Mattis: US has many military options in North Korea crisis

Mattis also confirmed that he and his South Korean counterpart had recently discussed the possibility of putting USA nuclear weapons back into South Korea, an option that has been raised publicly by some South Korean politicians.

But with two recently launched North Korean missiles flying over northern Japan, the potential for having to consider a shoot-down without a direct threat remains very real, according to one senior defense official.

But signs that the United States is preparing a military option in North Korea – like a repositioning of military assets or an evacuation of USA citizens in the region – have not appeared.

“I will not go into details”, he said. US nuclear weapons were withdrawn from the Korean peninsula in the early 1990s at the close of the Cold War.

He said North Korea is deliberately carrying out tests that come as close as possible to provoking the USA without drawing a military response.

Mattis told reporters that he believed diplomacy and sanctions were so far succeeding in putting more pressure on Pyongyang.

The secretary made a September 15 trip to Mexico City to strengthen the bilateral defense relationship and participate in Mexican Independence Day activities, and to the reporters he said that Mexico had declared the North Korean ambassador a persona non grata.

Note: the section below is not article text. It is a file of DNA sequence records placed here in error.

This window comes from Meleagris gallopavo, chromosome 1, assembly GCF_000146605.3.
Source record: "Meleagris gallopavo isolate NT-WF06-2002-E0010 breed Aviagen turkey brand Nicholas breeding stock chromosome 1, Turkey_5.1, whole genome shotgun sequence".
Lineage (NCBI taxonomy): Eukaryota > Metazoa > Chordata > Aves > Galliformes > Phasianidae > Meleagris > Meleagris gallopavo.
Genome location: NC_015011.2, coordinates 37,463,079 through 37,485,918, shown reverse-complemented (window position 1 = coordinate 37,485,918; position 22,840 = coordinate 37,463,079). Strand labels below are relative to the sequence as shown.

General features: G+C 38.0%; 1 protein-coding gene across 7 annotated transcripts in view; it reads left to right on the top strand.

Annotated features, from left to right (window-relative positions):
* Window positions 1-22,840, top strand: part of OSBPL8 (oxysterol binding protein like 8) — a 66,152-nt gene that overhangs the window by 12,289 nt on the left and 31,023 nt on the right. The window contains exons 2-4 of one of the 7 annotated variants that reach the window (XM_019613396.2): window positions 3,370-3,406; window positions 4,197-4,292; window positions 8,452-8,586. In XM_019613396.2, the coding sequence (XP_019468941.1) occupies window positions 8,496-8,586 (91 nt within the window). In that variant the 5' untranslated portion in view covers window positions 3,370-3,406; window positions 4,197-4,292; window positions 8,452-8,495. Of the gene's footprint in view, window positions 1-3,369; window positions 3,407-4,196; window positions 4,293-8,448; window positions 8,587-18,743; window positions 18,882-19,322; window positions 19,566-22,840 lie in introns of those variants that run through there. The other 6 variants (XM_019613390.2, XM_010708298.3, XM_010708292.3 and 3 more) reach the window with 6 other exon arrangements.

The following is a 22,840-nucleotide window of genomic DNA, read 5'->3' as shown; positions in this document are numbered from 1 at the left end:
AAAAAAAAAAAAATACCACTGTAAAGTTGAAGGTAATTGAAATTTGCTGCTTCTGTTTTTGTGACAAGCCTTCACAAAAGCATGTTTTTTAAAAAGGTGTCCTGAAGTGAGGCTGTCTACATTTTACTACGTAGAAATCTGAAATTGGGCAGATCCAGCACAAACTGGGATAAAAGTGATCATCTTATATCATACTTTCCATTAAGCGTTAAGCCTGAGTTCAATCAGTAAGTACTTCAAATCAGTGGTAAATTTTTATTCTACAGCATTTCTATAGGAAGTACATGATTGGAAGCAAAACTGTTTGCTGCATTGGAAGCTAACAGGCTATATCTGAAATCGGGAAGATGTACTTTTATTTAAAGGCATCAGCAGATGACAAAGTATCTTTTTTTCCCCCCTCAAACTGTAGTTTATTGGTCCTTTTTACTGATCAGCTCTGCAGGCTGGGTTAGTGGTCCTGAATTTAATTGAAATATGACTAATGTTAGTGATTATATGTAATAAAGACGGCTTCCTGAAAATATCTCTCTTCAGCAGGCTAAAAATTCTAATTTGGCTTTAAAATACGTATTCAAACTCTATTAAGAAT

Japan and USA missile defenses and radars are operating, he added, and North Korea is intentionally initiating provocations “that seem to press against the envelope for just how far can they push without going over some kind of a line in their minds that would make them vulnerable”.

“No. 1, those missiles are not directly threatening any of us”, he said.

Mattis acknowledged discussing that with his South Korean counterpart but declined to say whether that option was under consideration. It also has threatened to launch missiles close to the coast of Guam, a USA island territory in the Pacific.

The relocation came after a North Korean missile was test-fired last week and flew over southern Hokkaido and landed in the Pacific off the island’s east coast – the second flyover in less than a month.

The discussion of whether to shoot down a North Korean missile comes as USA intelligence has assessed that North Korea’s KN-17 (Hwasong 12) intermediate range ballistic missile has proven so successful in recent flight tests that Pyongyang now counts on it as part of its strategic deterrence against the U.S., according to a United States official familiar with the latest intelligence analysis. It was the country’s longest-ever test flight of a ballistic missile.

Japan now has a two-step missile defense system.

He said Pyongyang’s calculus appeared to be created to race forward with its missile program, “without going over some kind of a line in their minds that would make them vulnerable”. “So they aim for the middle of the Pacific Ocean”.

If a North Korean missile were to threaten USA or Japanese territory, he said, “that would elicit a different response from us”.

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